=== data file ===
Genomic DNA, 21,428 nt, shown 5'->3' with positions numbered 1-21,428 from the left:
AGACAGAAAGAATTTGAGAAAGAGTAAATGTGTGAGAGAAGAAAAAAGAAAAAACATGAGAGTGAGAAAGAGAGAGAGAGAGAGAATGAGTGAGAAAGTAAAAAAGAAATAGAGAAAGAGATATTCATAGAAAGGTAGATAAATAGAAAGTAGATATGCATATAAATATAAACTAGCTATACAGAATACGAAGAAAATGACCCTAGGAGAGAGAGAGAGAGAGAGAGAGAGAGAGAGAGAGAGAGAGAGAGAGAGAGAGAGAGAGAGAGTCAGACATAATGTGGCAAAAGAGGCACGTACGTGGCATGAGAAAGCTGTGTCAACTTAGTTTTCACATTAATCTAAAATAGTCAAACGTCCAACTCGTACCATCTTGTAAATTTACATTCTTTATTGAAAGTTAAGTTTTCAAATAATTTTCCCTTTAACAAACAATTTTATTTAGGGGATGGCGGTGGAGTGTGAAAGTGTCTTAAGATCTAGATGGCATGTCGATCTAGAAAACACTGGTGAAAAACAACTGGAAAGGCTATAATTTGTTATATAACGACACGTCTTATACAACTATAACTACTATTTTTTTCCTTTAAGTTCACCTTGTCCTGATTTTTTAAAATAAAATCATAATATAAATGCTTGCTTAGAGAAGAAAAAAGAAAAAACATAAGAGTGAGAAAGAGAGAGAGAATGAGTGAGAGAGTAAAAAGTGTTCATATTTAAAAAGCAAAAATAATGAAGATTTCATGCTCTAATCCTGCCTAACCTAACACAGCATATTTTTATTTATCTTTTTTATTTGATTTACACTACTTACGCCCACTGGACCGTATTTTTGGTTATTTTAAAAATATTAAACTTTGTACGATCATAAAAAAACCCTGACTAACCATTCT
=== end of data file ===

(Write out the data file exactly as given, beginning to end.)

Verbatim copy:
Genomic DNA, 21,428 nt, shown 5'->3' with positions numbered 1-21,428 from the left:
AGACAGAAAGAATTTGAGAAAGAGTAAATGTGTGAGAGAAGAAAAAAGAAAAAACATGAGAGTGAGAAAGAGAGAGAGAGAGAGAATGAGTGAGAAAGTAAAAAAGAAATAGAGAAAGAGATATTCATAGAAAGGTAGATAAATAGAAAGTAGATATGCATATAAATATAAACTAGCTATACAGAATACGAAGAAAATGACCCTAGGAGAGAGAGAGAGAGAGAGAGAGAGAGAGAGAGAGAGAGAGAGAGAGAGAGAGAGAGAGAGAGTCAGACATAATGTGGCAAAAGAGGCACGTACGTGGCATGAGAAAGCTGTGTCAACTTAGTTTTCACATTAATCTAAAATAGTCAAACGTCCAACTCGTACCATCTTGTAAATTTACATTCTTTATTGAAAGTTAAGTTTTCAAATAATTTTCCCTTTAACAAACAATTTTATTTAGGGGATGGCGGTGGAGTGTGAAAGTGTCTTAAGATCTAGATGGCATGTCGATCTAGAAAACACTGGTGAAAAACAACTGGAAAGGCTATAATTTGTTATATAACGACACGTCTTATACAACTATAACTACTATTTTTTTCCTTTAAGTTCACCTTGTCCTGATTTTTTAAAATAAAATCATAATATAAATGCTTGCTTAGAGAAGAAAAAAGAAAAAACATAAGAGTGAGAAAGAGAGAGAGAATGAGTGAGAGAGTAAAAAGTGTTCATATTTAAAAAGCAAAAATAATGAAGATTTCATGCTCTAATCCTGCCTAACCTAACACAGCATATTTTTATTTATCTTTTTTATTTGATTTACACTACTTACGCCCACTGGACCGTATTTTTGGTTATTTTAAAAATATTAAACTTTGTACGATCATAAAAAAACCCTGACTAACCATTCT